Nobel Laureate with Missouri Ties Passes Away in Italy

Rita Levi-Montalcini Studied 30 Years at Washington University in St. Louis

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Dr. Rita Levi-Montalcini, 103, died in Rome on Sunday in her home. The Nobel laureate helped discover cellular processes that isolated how nerve cells grow. She and Dr. Stanley Cohen shared the 1986 Nobel Prize in Physiology or Medicine. Both Levi-Montalcini and Cohen studied at Washington University in St. Louis for decades, according to the New York Times.

* The hormone the pair discovered is known as nerve growth factor. The biochemical signals other nearby developing cells whether or not to grow a nerve in the process. The discovery, made in the 1950s, helped scientists better understand diseases such as cancer and Alzheimer's disease.

* Levi-Montalcini's family stayed in Italy despite the possibility of persecution because of her Jewish heritage. She began studying chicken embryos in her bedroom in 1938 after the professor lost her job as a research assistant, according to the Associated Press. Italy's fascist regime banned Jews from university professions.

* It was during these embryo experiments that Levi-Montalcini developed her idea on how cells work regarding neural generation. She continued her work after World War II ended, which eventually led to important medical discoveries.

* The professor was invited to the United States in 1947 where she worked at Washington University for 30 years. Levi-Montalcini's inspiration for her work, Dr. Viktor Hamburger, offered her a research associate job at the university in September 1947. The young woman had planned to stay just 12 months but eventually earned U.S. citizenship and remained with the research university until 1977.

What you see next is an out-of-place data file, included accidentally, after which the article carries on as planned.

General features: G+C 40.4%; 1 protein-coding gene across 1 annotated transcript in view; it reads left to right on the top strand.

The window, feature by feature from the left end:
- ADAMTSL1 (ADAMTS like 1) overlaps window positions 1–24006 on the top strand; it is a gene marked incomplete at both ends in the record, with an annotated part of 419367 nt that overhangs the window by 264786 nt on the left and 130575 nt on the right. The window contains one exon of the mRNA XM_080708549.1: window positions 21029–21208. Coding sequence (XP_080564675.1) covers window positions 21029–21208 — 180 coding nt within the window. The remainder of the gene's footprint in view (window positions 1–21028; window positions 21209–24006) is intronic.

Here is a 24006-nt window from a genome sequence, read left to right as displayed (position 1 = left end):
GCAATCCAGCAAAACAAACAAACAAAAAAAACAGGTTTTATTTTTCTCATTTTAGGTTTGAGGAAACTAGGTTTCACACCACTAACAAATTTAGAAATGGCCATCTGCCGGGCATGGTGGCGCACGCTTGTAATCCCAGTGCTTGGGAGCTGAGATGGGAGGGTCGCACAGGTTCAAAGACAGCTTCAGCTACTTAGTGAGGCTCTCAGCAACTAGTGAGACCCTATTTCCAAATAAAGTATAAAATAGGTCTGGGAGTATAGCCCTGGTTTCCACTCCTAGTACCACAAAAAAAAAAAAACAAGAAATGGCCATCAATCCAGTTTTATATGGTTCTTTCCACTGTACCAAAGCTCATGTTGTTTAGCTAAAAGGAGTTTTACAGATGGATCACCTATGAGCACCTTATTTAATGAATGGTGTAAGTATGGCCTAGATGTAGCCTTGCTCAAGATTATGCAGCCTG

* Levi-Montalcini called her years in St. Louis "the happiest and most productive" of her life, according to the AP story. Her discovery showed tumors from mice, when put into chicken embryos, induced rapid growth of embryonic nerves. The researcher concluded cancer cells released a hormone that promotes nerve growth in surrounding cells.

* The initial discovery of nerve growth factor led to discoveries of epidermal growth factor and other substances that promote growth-relating hormones, according to the Los Angeles Times. Levi-Montalcini and her colleagues created an entirely new field of cellular biology with their research in the 1950s and 1960s, leading to new therapies for diseases and disorders.

* Levi-Montalcini was born April 22, 1909, in Turin, Italy as the youngest of four children. Her father, Adamo Levi, was an electrical engineer and mathematician. Her mother, Adele Montalcini, was a painter. The Nobel laureate retired in 1977 after several decades in St. Louis. She also held the title of director of the Institute of Cell Biology of the Italian National Council of Research from 1969 to 1978. Levi-Montalcini founded her own research institute in 1962.

William Browning, a lifelong Missouri resident, writes about local and state issues for the Yahoo! Contributor Network. Born in St. Louis, Browning earned his bachelor's degree in English from the University of Missouri. He currently resides in Branson.

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